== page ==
Norwich pubs set to join in the Royal wedding fun

Royal Wedding fever is set to give Norwich pubs a major boost with thousands of people expected to pay their local a visit on the big day to join in the party atmosphere.

The British Beer and Pub Association has predicted that the 11-day period around the wedding will generate an extra �600m in revenue, and for hard-pressed pubs struggling to bring back the punters that could be a lifeline.

All pubs and clubs in England and Wales have been able to extend their opening hours to 1am on April 29 and 30 and live and recorded music in pubs and clubs is also permitted, along with plays, films and dancing.

For Norwich pubs, the chance to make a killing over the holiday period is too good an opportunity to miss.

And for one of those pubs, the royal event will be even more of a celebration.

Alex Kerridge, landlady at the Beehive in Leopold Road, off Newmarket Road, will be celebrating her third anniversary in charge and her mother is celebrating meeting her future husband at the pub during the 1981 Royal Wedding celebrations.

Alex's mother Sonja Kerridge and Wolfe Witham met at a party, organised by the Beehive pub to celebrate the wedding of Charles and Diana, and are celebrating the nuptials of William and Kate at the same pub. Alex Kerridge said: 'Friday coincides with the third anniversary of me taking over the pub, so it's a double celebration. We are doing an all-day charity barbecue with proceeds going to the cancer care unit at the Norfolk and Norwich University Hospital, and then later, a local girl who sings, Sally Taylor, will be performing in a trio.'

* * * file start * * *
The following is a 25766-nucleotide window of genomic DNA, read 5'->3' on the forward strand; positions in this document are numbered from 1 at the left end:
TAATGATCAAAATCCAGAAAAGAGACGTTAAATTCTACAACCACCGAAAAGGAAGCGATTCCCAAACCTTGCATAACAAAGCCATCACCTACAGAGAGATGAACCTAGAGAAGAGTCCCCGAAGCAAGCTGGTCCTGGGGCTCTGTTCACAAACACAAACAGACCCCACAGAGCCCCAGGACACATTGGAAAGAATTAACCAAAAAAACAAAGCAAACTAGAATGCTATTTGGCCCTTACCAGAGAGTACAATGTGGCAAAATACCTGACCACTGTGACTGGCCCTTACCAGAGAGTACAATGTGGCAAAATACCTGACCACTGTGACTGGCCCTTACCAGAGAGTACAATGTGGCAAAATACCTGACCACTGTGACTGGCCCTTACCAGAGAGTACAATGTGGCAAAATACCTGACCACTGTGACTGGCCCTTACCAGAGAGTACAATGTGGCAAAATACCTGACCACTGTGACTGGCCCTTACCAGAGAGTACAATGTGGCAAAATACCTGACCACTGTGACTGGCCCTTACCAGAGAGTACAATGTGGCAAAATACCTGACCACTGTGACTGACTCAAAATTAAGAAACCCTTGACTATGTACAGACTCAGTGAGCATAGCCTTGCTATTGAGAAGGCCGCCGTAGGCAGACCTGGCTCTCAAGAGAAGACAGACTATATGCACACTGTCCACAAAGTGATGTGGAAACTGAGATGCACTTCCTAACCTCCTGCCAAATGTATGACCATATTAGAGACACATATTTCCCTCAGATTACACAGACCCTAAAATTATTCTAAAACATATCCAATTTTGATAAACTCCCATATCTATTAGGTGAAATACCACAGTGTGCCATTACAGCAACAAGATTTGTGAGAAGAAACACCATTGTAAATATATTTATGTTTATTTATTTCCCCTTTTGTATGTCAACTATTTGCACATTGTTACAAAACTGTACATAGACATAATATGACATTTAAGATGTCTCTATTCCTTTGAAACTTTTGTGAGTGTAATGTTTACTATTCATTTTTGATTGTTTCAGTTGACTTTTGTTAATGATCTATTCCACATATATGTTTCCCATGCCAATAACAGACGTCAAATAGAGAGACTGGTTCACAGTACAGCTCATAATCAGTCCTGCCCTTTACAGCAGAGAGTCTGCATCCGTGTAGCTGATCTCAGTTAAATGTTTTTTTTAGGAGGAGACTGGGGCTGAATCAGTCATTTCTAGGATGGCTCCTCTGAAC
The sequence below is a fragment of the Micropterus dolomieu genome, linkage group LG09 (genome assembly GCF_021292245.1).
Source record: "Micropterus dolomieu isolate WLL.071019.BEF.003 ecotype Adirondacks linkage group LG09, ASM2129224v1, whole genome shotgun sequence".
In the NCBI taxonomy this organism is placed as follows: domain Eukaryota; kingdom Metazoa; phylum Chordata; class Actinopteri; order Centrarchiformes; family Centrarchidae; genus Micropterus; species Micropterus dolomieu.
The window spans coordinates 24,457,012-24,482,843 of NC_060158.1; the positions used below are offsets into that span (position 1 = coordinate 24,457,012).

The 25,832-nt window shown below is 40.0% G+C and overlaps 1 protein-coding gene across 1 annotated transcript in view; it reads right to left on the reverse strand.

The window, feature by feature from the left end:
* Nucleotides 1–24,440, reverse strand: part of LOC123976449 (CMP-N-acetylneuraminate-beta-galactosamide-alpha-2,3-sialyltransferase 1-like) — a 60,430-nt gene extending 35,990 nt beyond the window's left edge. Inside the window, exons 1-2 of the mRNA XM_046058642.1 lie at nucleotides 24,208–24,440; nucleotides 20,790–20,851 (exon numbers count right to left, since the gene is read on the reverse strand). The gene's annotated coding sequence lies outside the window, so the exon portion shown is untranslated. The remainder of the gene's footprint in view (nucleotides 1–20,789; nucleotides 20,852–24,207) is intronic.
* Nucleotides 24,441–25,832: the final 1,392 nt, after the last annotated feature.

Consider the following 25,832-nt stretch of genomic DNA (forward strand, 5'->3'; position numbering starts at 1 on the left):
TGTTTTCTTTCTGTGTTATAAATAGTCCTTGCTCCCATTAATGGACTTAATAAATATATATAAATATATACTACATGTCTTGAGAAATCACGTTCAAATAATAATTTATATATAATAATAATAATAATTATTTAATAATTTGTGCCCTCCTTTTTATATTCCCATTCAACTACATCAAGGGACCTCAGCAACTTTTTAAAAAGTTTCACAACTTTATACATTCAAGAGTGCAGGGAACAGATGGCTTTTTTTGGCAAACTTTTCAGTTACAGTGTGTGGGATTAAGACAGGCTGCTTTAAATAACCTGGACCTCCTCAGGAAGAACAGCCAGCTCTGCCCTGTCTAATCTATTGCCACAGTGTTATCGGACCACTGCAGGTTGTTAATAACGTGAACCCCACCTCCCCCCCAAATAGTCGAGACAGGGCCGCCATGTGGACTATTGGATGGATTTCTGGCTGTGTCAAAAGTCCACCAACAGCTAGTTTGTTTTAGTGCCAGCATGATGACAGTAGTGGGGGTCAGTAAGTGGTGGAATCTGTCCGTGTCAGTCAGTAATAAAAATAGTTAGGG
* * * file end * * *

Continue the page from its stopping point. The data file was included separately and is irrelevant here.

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There will also be Royal Wedding celebrations at the two Norwich pubs run by Kevin and Dawn Hopkins.

Mr Hopkins said: 'We will have the big screen showing the wedding and bucks fizz and Pimms to get people into the swing of it. At the Ketts in Ketts Hill we've got a mixture of an old-school deejay playing '60s to '80s music and a karaoke for a fun party evening.

'And at the Rose in Queens Road we are calling it the alternative wedding party with a night of alternative music.'

John Cooke, landlord at the Woolpack in Golden Ball Street in the city centre, said they were opening an hour earlier, at 10am, to serve breakfast and a glass of bubbly, before everyone was invited to watch the wedding on the big screen.

He said: 'We are hoping that people will come in, have a bit to eat, and enjoy the wedding with us.'.

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